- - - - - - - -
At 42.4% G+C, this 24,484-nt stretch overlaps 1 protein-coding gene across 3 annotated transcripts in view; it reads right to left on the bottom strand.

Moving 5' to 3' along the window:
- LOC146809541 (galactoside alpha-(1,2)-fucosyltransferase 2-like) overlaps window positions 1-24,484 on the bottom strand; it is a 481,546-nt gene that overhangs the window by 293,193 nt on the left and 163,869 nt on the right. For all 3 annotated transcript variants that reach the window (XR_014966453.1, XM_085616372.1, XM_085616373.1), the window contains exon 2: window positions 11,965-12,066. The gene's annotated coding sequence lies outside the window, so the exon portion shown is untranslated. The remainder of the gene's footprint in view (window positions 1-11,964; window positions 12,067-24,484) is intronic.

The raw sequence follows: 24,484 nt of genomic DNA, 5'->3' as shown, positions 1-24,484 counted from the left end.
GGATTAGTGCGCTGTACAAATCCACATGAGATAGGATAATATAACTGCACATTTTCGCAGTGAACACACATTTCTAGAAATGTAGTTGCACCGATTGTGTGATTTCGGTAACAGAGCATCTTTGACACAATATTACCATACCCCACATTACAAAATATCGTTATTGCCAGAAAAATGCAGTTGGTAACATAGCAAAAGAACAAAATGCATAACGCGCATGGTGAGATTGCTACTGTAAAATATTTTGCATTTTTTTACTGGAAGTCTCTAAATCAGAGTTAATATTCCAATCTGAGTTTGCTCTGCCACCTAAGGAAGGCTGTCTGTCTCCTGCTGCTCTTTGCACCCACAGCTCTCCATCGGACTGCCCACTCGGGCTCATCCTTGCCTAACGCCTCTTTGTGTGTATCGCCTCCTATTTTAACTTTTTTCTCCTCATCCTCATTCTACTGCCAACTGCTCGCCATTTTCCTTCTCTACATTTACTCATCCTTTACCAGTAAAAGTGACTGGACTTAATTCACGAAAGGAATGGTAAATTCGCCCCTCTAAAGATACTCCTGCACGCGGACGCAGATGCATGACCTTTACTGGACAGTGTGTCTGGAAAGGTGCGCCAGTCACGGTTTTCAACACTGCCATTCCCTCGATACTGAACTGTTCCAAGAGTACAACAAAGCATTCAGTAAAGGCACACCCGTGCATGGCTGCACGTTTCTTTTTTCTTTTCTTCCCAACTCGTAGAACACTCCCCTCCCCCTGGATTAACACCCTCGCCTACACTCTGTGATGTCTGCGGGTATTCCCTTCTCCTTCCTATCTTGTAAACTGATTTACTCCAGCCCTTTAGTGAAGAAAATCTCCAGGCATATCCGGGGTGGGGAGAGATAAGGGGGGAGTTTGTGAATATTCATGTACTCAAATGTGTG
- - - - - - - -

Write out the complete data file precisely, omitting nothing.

At 42.4% G+C, this 24,484-nt stretch overlaps 1 protein-coding gene across 3 annotated transcripts in view; it reads right to left on the bottom strand.

Moving 5' to 3' along the window:
- LOC146809541 (galactoside alpha-(1,2)-fucosyltransferase 2-like) overlaps window positions 1-24,484 on the bottom strand; it is a 481,546-nt gene that overhangs the window by 293,193 nt on the left and 163,869 nt on the right. For all 3 annotated transcript variants that reach the window (XR_014966453.1, XM_085616372.1, XM_085616373.1), the window contains exon 2: window positions 11,965-12,066. The gene's annotated coding sequence lies outside the window, so the exon portion shown is untranslated. The remainder of the gene's footprint in view (window positions 1-11,964; window positions 12,067-24,484) is intronic.

The raw sequence follows: 24,484 nt of genomic DNA, 5'->3' as shown, positions 1-24,484 counted from the left end.
GGATTAGTGCGCTGTACAAATCCACATGAGATAGGATAATATAACTGCACATTTTCGCAGTGAACACACATTTCTAGAAATGTAGTTGCACCGATTGTGTGATTTCGGTAACAGAGCATCTTTGACACAATATTACCATACCCCACATTACAAAATATCGTTATTGCCAGAAAAATGCAGTTGGTAACATAGCAAAAGAACAAAATGCATAACGCGCATGGTGAGATTGCTACTGTAAAATATTTTGCATTTTTTTACTGGAAGTCTCTAAATCAGAGTTAATATTCCAATCTGAGTTTGCTCTGCCACCTAAGGAAGGCTGTCTGTCTCCTGCTGCTCTTTGCACCCACAGCTCTCCATCGGACTGCCCACTCGGGCTCATCCTTGCCTAACGCCTCTTTGTGTGTATCGCCTCCTATTTTAACTTTTTTCTCCTCATCCTCATTCTACTGCCAACTGCTCGCCATTTTCCTTCTCTACATTTACTCATCCTTTACCAGTAAAAGTGACTGGACTTAATTCACGAAAGGAATGGTAAATTCGCCCCTCTAAAGATACTCCTGCACGCGGACGCAGATGCATGACCTTTACTGGACAGTGTGTCTGGAAAGGTGCGCCAGTCACGGTTTTCAACACTGCCATTCCCTCGATACTGAACTGTTCCAAGAGTACAACAAAGCATTCAGTAAAGGCACACCCGTGCATGGCTGCACGTTTCTTTTTTCTTTTCTTCCCAACTCGTAGAACACTCCCCTCCCCCTGGATTAACACCCTCGCCTACACTCTGTGATGTCTGCGGGTATTCCCTTCTCCTTCCTATCTTGTAAACTGATTTACTCCAGCCCTTTAGTGAAGAAAATCTCCAGGCATATCCGGGGTGGGGAGAGATAAGGGGGGAGTTTGTGAATATTCATGTACTCAAATGTGTG